However, despite leaving the targeted age bracket for these recent cartoons, Rachelle has appreciated and connected with certain characters and their stories.

“Because I love the enemies to lovers trope, I think mine has to be Catra from She-Ra Princess of Power. She’s so sassy, and I love that. For a slightly older audience though, Vi from Arcane.”

She-Ra Princess of Power is a reboot of the 1985 animated series with the same name, which has been massively praised for its queer representation amongst its main cast. Whilst being more subtle, Arcane has also been praised for its inclusion.

Rachelle thinks that the early 2010s, while being revolutionary for its time when it came to queer inclusion, wasn’t as progressive as we see today in the stories that were told surrounding queer topical issues.

“I think the early 2010s had a really tough time towing the line. You couldn’t just have an overtly queer character, they’d have to be slipped into the background or kind of hinted at in the background and revealed at the end. Even in the Legend of Korra, there were many implications and hints that Korra was queer, but it was only in the comics after and in the final episode where she’s officially in a same sex couple. They even had the same with SpongeBob, who was asexual – they had to be queer but they couldn’t really be that open with it, just hints and nods to it. After Steven Universe, She-Ra was a real breaking point as the relationship is genuinely integral to the plot.”

Noelle Stevenson has spoken many times about the importance of the main relationship in She-Ra and how the final kiss (spoiler alert, apologies) in the final scene couldn’t be rejected by the executives when wanting to finish the show.

“In the 2010s the character’s were just seen as a bit queer, but there’s a trajectory across where they’re now allowed to be part of the main canon of the story.”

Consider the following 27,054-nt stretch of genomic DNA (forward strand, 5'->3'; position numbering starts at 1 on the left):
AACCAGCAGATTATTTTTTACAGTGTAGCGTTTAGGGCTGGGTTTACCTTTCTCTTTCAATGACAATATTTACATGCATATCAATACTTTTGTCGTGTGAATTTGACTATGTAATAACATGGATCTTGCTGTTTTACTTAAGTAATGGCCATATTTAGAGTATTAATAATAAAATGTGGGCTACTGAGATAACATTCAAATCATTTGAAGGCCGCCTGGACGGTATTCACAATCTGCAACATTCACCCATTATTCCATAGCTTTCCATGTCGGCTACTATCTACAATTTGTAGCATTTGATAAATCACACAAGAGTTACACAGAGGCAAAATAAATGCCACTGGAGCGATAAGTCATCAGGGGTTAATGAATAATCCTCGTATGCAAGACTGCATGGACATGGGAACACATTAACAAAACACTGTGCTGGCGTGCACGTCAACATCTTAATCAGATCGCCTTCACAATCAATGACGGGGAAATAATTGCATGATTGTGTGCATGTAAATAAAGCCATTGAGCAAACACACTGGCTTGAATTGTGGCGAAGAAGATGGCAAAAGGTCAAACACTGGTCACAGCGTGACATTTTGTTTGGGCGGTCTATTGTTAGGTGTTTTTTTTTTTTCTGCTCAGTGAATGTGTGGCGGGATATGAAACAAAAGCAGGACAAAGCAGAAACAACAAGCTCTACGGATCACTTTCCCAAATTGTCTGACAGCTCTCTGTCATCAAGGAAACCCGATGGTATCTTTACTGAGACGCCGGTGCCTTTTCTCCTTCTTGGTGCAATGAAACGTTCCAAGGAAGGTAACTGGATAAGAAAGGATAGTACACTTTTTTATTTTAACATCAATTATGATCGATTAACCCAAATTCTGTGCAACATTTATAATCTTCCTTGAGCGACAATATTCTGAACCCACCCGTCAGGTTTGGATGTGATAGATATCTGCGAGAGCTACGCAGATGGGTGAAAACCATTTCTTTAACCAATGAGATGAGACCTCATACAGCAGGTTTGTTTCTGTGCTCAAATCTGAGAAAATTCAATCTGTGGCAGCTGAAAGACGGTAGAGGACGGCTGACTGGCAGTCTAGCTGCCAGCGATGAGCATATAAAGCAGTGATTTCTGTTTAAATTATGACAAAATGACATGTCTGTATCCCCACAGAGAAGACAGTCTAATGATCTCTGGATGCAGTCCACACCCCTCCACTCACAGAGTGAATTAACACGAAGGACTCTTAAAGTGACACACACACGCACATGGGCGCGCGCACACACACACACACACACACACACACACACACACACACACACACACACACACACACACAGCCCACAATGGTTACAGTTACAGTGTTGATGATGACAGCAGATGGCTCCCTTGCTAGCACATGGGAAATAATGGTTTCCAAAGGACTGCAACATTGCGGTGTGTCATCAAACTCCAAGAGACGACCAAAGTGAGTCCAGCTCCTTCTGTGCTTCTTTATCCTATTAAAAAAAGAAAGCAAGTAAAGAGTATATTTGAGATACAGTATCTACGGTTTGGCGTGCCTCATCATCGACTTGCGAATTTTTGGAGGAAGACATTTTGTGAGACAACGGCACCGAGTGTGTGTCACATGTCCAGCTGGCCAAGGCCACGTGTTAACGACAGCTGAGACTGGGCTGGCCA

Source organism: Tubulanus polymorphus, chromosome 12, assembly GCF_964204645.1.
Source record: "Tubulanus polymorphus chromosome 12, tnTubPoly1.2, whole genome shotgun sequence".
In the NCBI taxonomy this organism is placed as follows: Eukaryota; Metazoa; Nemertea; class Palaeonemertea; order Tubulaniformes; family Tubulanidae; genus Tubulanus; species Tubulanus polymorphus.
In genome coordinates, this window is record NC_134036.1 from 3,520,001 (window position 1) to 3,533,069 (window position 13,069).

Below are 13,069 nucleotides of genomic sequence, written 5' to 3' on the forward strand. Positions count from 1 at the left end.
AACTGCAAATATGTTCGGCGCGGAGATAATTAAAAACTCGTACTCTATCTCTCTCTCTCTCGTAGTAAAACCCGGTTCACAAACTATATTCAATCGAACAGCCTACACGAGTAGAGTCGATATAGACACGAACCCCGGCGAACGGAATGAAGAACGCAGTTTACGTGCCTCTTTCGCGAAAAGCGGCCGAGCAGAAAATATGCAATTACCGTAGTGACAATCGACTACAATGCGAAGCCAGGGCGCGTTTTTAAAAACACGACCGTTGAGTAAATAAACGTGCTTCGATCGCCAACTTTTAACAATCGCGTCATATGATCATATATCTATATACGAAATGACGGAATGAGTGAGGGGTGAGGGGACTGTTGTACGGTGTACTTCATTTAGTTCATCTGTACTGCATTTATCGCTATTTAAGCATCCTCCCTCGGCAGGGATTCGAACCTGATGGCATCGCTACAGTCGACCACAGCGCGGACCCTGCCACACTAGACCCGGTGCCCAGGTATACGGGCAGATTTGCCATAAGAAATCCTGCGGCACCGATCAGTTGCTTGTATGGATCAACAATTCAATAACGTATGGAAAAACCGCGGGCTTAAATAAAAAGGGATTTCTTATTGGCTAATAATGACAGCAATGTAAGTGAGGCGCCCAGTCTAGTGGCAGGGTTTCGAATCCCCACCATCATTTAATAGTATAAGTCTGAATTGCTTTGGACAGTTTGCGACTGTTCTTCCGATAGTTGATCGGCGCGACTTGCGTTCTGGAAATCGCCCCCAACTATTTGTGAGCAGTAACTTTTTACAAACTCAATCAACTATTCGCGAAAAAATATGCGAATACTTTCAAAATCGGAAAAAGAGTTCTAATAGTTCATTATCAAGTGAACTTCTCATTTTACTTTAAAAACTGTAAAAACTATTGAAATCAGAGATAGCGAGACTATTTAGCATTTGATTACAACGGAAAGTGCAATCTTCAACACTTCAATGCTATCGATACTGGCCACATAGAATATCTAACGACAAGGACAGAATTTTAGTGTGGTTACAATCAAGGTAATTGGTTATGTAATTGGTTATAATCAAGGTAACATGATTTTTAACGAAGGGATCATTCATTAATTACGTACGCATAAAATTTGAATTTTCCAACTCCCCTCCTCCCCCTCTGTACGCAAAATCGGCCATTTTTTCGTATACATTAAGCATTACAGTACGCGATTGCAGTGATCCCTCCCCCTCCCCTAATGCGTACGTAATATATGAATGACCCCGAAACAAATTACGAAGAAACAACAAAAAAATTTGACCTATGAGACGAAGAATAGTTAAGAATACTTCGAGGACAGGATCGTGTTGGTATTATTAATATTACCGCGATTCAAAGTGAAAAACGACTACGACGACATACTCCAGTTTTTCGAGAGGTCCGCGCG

However, not every animation company has been thriving in inclusion, the biggest example being Disney. Many people have critiqued Disney for their hesitancy to include any queer main leads or themes surrounding the LGBTQ+ community instead having to be ‘way too subtle’ about the sexuality of their characters or cameos.

“Disney are a lot less progressive than we think. They’re here to make money, and the best way for them to do that is to dial down the queer characters. They had to cancel the Owl House two seasons early because it was a bit too queer. You obviously had Strangewolds which was a great film, but it all got tied up on a character being bisexual. Amazon and HBO Max cancel shows as well, there’s a disproportionate amount of shows with queer inclusion that are canceled before or just after their second season. It feels like it’s leaning into the ‘bury your gays’ trope, where queer characters could never be happy, which feels like the narrative is now in a corporate context.”

Rachelle’s experiences with working in the media industry as an creative director and as a fan of a lot of these shows has helped her view on if there’s anything staff members involved in these shows can do to be even more inclusive and have more representation for the queer community.

“I think the people who are producing these shows, and putting their blood sweat and tears into them are doing a good job, the real problem is the board rooms that aren’t letting this happen and are focusing on the money. This kind of comes with the downfall of streaming, there isn’t room for a niche audience, it has to appeal to the masses, and that’s challenging.”

All in all, while there are definitely still issues with how companies treat queer representation, shows like Steven Universe, She-Ra, The Owl House and many more have paved the way for queer narratives in children’s animation, and with everyday, more and more children are being educated through the shows about their sexuality, whilst still entertaining both young and old.